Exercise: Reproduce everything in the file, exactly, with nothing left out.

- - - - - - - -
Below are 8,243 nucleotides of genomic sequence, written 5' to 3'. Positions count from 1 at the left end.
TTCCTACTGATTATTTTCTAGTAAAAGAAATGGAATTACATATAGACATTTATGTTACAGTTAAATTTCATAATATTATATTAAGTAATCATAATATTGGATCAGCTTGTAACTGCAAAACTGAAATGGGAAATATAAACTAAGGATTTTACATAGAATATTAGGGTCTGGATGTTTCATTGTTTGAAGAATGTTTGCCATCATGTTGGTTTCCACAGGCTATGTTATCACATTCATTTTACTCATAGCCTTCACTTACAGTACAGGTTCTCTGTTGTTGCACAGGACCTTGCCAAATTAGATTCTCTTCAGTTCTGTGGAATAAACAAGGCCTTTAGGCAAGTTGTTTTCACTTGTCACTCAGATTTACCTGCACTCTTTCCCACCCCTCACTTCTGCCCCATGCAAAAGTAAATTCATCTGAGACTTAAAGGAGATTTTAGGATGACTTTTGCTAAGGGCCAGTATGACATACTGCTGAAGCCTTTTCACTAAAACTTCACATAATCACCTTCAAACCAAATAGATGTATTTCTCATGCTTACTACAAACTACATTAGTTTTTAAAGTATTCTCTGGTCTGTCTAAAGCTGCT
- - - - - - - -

Below are 8,243 nucleotides of genomic sequence, written 5' to 3'. Positions count from 1 at the left end.
TTCCTACTGATTATTTTCTAGTAAAAGAAATGGAATTACATATAGACATTTATGTTACAGTTAAATTTCATAATATTATATTAAGTAATCATAATATTGGATCAGCTTGTAACTGCAAAACTGAAATGGGAAATATAAACTAAGGATTTTACATAGAATATTAGGGTCTGGATGTTTCATTGTTTGAAGAATGTTTGCCATCATGTTGGTTTCCACAGGCTATGTTATCACATTCATTTTACTCATAGCCTTCACTTACAGTACAGGTTCTCTGTTGTTGCACAGGACCTTGCCAAATTAGATTCTCTTCAGTTCTGTGGAATAAACAAGGCCTTTAGGCAAGTTGTTTTCACTTGTCACTCAGATTTACCTGCACTCTTTCCCACCCCTCACTTCTGCCCCATGCAAAAGTAAATTCATCTGAGACTTAAAGGAGATTTTAGGATGACTTTTGCTAAGGGCCAGTATGACATACTGCTGAAGCCTTTTCACTAAAACTTCACATAATCACCTTCAAACCAAATAGATGTATTTCTCATGCTTACTACAAACTACATTAGTTTTTAAAGTATTCTCTGGTCTGTCTAAAGCTGCT